After arriving at MechaCon, I cruise the hallways, checking out the puffy plush pineapples, anime-styled paintings and drawings and hand-sewn Pikachu wallets in the Artist’s Alley vendor’s area. More than anything else, I start to notice the crowd's sweet unselfconsciousness, the shrieks of delight when a well-known voice actor walks by or the ecstatic reunions between a Jedi and a girl in a fairy outfit. There are far more teenagers than I expected, with a not-insignificant number of parents in tow. (In line for an event, a blonde mom tells me her 13-year-old son “sleeps, eats and breathes anime” while he stands behind us looking mortified.) Though there’s no shortage of revealing costumes, including short skirts and midriff-baring tops, the hedonic raunchiness of other high-costumed events like Fat Tuesday morning is completely absent. Though perhaps this is obvious for a younger crowd, I don’t see anyone drinking or doing drugs.

Dropping by the smoker’s area outside, I meet 22-year-old Ryan Prater, a skinny, dark-haired kid from Destrehan in a tank top that reveals the outline of a chest tattoo in the works. He’s bouncing back and forth on his heels and drinking a Red Bull, full of barely restrained enthusiasm. He and his friends have been coming to MechaCon for the past several years. They aren’t dressed up, and I ask them about their plans to cosplay. 

Prater assures me that he’ll be dressed later in the weekend. 

“First-timers only wear one costume,” he says, breaking it down. “Two year and plus [con veterans], and three year and plus, wear a different costume every day.”

Apparently, accuracy isn’t always the most important thing when planning a cosplay ensemble. Though some pursue a precise copy of a character's outfit, it's also common to mix it up and  people combine two characters, or do a gender-bended version of a character from an anime or a manga.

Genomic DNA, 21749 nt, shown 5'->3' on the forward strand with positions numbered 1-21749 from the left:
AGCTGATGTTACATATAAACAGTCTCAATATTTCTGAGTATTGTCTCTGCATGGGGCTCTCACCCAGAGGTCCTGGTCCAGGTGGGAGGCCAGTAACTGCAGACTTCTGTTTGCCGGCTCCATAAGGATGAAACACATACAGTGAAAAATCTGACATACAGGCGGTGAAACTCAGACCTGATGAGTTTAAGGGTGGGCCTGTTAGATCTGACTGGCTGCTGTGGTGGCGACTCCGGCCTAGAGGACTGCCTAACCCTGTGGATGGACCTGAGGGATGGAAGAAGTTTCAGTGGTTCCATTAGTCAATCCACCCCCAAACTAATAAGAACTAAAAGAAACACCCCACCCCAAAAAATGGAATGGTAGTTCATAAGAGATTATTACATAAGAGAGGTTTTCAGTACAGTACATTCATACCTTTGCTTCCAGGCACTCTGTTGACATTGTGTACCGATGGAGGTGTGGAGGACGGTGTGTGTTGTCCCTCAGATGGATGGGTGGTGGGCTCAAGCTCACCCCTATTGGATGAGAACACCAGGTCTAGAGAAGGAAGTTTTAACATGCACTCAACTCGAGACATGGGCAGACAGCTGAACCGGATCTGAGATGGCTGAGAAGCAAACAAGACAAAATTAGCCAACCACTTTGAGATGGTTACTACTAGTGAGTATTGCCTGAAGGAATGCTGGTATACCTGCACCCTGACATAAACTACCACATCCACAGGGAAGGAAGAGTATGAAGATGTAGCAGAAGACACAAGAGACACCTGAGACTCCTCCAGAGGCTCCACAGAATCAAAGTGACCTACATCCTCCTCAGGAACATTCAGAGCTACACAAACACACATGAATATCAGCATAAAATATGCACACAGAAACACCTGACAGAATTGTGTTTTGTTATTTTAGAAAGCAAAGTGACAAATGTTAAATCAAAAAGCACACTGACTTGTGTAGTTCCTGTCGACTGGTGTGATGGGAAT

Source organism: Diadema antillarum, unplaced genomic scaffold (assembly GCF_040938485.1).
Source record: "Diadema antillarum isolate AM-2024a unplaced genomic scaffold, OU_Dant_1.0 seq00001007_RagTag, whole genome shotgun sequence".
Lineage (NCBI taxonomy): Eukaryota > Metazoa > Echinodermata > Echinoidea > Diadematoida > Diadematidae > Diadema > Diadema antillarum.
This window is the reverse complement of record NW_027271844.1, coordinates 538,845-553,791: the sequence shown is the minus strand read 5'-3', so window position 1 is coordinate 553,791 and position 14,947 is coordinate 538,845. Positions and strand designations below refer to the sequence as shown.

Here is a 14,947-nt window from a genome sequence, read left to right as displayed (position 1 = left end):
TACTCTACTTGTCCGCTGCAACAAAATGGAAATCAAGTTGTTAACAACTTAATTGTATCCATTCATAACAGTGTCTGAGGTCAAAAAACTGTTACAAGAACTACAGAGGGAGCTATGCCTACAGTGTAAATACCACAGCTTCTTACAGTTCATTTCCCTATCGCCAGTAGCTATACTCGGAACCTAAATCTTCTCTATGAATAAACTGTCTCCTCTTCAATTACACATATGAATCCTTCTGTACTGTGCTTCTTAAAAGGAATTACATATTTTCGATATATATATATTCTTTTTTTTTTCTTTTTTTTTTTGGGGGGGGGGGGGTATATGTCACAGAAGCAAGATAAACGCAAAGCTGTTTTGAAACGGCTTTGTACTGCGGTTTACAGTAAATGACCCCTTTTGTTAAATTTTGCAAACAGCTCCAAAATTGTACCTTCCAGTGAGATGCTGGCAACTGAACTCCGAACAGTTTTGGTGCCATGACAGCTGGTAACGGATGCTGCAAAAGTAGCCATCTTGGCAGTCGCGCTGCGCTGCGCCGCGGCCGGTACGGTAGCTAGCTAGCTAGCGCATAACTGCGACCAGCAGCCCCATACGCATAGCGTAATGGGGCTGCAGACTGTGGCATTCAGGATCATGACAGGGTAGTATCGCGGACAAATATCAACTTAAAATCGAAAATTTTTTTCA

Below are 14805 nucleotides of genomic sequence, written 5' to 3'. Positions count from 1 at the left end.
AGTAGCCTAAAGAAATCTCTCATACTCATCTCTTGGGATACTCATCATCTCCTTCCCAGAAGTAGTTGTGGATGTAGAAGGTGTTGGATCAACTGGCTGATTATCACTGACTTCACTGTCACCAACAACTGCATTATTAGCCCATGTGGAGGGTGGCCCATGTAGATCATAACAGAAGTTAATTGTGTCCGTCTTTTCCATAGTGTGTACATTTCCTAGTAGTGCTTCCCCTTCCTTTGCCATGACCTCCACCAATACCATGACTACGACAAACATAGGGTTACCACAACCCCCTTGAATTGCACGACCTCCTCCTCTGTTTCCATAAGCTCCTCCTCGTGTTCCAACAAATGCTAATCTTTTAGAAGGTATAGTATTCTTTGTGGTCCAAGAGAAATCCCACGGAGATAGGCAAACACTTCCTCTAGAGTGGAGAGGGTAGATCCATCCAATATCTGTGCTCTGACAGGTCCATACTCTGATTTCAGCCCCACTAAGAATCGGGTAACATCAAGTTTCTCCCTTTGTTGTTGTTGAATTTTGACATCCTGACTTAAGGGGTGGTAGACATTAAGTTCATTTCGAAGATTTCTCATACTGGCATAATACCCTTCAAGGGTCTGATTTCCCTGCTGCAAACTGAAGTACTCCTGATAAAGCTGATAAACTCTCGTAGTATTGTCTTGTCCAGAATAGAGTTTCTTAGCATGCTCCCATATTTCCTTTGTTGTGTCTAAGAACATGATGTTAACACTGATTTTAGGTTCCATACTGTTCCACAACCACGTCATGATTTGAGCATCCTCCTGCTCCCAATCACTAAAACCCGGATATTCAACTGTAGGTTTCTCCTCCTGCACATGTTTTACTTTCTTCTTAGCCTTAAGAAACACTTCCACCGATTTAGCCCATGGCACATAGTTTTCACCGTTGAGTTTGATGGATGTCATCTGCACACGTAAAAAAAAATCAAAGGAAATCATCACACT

Three middle-aged guys, apparently other guests at the hotel, approach to ask why everyone’s dressed up. They seem delighted to hear that it’s an anime convention.

“That’s right,” Prater says. “Nothing but nerdy girls.” 

After attending an early-afternoon panel on Lolita fashion (key takeaway: layers to rival the most buttoned-up and beruffled of Victorian ensembles), I visit the “Dealer’s Room,” where vendors do a brisk business in the trade of Japanese weird stuff. You can buy kirugumis (sort of an adult-sized onesie with animal or creature markings), the Japanese shortbread cookies called pocky or shrimp-flavored chips, figurines, an entire zoo's worth of plushes including tiny stuffed llamas, cuddly sloths and a plush of a whale eating a seal, the aforementioned ultra-girly Lolita-style garments, anime videos, a full artillery of mock swords, faux-military uniforms, baseball tees for what are either real Japanese teams or anime parodies, wigs and more. Several vendors sell “mystery bags” from $10-$30 filled with figurines, snacks and other merch.